From 2007 to present day, Franzini-Armstrong, PhD, has been working as an Emeritus Professor of Cell and Developmental Biology at the Perelman School of Medicine of the University of Pennsylvania.[8] Her husband, Clay Armstrong, MD, has been working as an Emeritus Professor of Physiology at the Perelman School of Medicine of the University of Pennsylvania. Both Clara Franzini-Armstrong and Clay Armstrong are members of the National Academy of Sciences, and they are the only married couple to hold that high honor.[9] Additionally, the five decades of research that Clara Franzini-Armstrong and Clay Armstrong have done has recently been recognized by their professional society—the Society of General Physiologists—with a named lecture series. Clara Franzini-Armstrong's work has primarily been focused on electron microscopy of the inner workings of cells, specifically the structural bases of excitation-contraction coupling. Clay Armstrong's work has been centered on ion channel permeability mechanisms and gating processes in cell membranes.[9] A 2003 Nobel laureate in Chemistry, Rob MacKinnon, presented the inaugural keynote in a lecture series at this year's annual meeting, which is usually held at the Marine Biological Laboratory in Woods Hole, Massachusetts. Furthermore, in 2014, two additional Nobel laureates, Linda Buck and Martin Chalfie, delivered the now annual Society's Friends of Physiology Lecture Series Honoring Clara Franzini-Armstrong and Clay Armstrong.[9] Today, both Clara Franzini-Armstrong and Clay Armstrong continue to add significant new knowledge to the field of science with their ongoing laboratory work and research publications. Also, both continue to contribute with their commitment to teaching and educating the upcoming generation of scientists.[5]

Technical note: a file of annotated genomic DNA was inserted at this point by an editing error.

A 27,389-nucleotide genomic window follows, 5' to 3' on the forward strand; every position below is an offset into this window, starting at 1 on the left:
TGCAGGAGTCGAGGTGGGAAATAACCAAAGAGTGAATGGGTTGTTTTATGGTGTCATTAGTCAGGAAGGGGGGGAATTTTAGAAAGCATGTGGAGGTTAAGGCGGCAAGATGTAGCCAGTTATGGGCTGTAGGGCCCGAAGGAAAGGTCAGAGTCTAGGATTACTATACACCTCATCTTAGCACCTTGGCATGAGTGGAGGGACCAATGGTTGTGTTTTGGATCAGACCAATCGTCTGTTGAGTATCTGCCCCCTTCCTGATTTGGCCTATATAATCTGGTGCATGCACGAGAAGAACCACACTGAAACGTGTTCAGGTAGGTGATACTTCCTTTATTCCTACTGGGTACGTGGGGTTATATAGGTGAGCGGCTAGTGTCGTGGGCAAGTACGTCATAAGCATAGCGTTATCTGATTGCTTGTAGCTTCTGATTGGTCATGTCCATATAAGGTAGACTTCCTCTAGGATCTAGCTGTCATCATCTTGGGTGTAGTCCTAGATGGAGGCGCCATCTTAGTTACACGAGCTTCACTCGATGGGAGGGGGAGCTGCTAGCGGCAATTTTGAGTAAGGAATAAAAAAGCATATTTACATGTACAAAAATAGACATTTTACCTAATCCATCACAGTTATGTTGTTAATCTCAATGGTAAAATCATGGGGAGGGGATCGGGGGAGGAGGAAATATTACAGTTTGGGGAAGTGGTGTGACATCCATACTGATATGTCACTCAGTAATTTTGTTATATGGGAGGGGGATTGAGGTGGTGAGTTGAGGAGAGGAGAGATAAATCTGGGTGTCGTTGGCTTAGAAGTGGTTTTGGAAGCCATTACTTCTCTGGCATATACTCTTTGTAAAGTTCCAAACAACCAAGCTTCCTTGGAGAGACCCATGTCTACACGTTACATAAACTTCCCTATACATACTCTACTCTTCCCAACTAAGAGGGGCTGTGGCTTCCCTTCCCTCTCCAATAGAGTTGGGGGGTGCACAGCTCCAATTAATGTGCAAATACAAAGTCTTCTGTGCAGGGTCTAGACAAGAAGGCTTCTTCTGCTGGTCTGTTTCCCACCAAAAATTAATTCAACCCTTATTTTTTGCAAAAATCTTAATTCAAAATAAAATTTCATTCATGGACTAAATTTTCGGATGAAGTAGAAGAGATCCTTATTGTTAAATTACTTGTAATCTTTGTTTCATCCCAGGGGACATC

Marriage and Family[edit]

Franzini-Armstrong is married to Dr. Clay Armstrong, who is a well-known channel electrophysiologist. Moreover, Dr. Clay Armstrong is a professor of physiology at the University of Pennsylvania, and he was received numerous academic prizes.[4] In 1999, Clay Armstrong won the Laskar Award for Basic Science, and in 2000, he won the John Scott Award. In 2001, Clay Armstrong won the Gairdner Foundation International Award.[9] Clara Franzini-Armstrong and Clay Armstrong have one son, John, and three daughters, Katie, Sandra, and Cecilia. John is a businessman and an audio engineer. Katie is a biochemist, and she is currently spending her time at home raising her children and pursuing a science teacher career.[4] Additionally, Sandra earned degrees in physics and music, and she is principle viola in a quartet and symphony. Cecilia pursued a career in neuroscience, and she is currently at home raising her three children. Franzini-Armstrong has a total of nine grandchildren, and she loves spending time with them. Furthermore, she and her husband enjoy mountain trekking and downhill skiing.[4]